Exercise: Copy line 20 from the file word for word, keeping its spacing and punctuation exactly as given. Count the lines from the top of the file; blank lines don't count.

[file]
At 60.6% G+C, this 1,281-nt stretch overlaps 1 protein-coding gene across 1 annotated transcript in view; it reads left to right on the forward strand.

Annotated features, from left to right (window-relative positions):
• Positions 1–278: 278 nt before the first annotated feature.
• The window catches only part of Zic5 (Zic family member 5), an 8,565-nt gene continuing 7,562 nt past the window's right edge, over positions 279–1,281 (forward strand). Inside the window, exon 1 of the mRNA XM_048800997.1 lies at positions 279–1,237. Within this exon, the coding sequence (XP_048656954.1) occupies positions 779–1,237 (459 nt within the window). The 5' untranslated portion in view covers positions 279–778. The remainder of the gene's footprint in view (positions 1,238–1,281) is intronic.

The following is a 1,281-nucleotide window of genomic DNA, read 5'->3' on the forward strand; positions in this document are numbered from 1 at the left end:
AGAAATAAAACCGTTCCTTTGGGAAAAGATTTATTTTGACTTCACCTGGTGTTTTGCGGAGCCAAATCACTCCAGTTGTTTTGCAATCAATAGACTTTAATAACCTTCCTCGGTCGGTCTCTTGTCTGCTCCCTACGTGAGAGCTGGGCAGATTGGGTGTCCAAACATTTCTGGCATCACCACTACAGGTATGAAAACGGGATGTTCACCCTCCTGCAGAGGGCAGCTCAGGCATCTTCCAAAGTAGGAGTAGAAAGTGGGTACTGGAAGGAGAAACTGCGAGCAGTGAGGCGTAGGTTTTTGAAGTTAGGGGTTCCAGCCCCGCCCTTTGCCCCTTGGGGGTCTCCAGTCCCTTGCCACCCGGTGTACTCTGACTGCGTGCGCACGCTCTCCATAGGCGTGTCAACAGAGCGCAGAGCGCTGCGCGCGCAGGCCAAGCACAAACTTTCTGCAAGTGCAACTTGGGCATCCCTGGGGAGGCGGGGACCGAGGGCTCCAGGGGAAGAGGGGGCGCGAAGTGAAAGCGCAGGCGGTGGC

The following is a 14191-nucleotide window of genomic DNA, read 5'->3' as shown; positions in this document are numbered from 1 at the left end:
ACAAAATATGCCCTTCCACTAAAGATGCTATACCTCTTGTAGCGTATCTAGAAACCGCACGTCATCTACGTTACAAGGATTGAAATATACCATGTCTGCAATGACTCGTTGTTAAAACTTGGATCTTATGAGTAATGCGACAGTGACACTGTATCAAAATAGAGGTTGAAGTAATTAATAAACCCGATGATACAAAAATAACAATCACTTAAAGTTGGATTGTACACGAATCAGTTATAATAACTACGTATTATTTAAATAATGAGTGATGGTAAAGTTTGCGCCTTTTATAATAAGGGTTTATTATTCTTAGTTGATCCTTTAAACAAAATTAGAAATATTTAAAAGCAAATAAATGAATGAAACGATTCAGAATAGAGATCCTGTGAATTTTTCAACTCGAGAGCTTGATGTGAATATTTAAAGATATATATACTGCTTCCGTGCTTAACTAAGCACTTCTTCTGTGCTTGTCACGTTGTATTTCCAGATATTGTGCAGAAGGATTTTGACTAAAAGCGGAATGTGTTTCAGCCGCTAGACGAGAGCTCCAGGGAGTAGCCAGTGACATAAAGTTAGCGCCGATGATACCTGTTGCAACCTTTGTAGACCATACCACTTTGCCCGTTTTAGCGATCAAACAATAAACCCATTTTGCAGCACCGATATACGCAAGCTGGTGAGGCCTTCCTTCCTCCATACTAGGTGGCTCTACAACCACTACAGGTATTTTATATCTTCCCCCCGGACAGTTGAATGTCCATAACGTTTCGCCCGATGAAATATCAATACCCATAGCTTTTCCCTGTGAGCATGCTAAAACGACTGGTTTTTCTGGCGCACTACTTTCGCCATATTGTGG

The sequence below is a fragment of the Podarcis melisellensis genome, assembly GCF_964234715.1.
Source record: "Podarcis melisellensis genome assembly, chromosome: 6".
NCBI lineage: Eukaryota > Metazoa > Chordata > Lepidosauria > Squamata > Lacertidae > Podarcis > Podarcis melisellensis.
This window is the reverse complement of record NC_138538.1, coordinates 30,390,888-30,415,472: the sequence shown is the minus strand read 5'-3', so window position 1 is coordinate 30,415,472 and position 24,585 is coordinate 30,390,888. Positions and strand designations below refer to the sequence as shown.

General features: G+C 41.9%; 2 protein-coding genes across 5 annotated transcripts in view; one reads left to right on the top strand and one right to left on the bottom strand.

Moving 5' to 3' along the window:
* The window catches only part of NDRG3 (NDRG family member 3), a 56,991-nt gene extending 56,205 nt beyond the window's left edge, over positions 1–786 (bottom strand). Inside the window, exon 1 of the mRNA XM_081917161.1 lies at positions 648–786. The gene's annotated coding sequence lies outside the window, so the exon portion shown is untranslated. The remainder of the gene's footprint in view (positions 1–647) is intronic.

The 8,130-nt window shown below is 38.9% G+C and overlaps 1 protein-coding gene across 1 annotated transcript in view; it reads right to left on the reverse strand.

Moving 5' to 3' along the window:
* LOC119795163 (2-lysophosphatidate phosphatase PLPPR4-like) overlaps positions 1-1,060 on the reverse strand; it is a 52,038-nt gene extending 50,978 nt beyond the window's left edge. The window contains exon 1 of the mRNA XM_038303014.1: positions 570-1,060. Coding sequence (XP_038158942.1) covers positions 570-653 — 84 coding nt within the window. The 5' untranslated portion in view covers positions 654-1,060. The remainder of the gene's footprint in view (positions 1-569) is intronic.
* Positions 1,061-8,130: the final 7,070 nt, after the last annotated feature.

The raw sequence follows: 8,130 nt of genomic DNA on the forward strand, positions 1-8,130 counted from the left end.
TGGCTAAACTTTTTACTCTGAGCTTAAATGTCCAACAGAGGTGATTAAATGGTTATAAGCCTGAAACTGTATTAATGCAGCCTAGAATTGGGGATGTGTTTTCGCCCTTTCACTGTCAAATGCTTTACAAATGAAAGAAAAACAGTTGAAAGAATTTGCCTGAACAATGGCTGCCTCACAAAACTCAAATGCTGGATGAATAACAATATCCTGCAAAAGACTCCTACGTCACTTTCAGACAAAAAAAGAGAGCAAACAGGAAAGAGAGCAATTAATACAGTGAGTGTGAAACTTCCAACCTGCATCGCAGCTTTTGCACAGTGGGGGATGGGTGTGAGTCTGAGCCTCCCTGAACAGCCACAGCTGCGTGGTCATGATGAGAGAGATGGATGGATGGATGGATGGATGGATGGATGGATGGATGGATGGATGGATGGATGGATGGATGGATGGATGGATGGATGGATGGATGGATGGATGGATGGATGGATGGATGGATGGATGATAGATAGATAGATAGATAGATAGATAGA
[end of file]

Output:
The raw sequence follows: 8,130 nt of genomic DNA on the forward strand, positions 1-8,130 counted from the left end.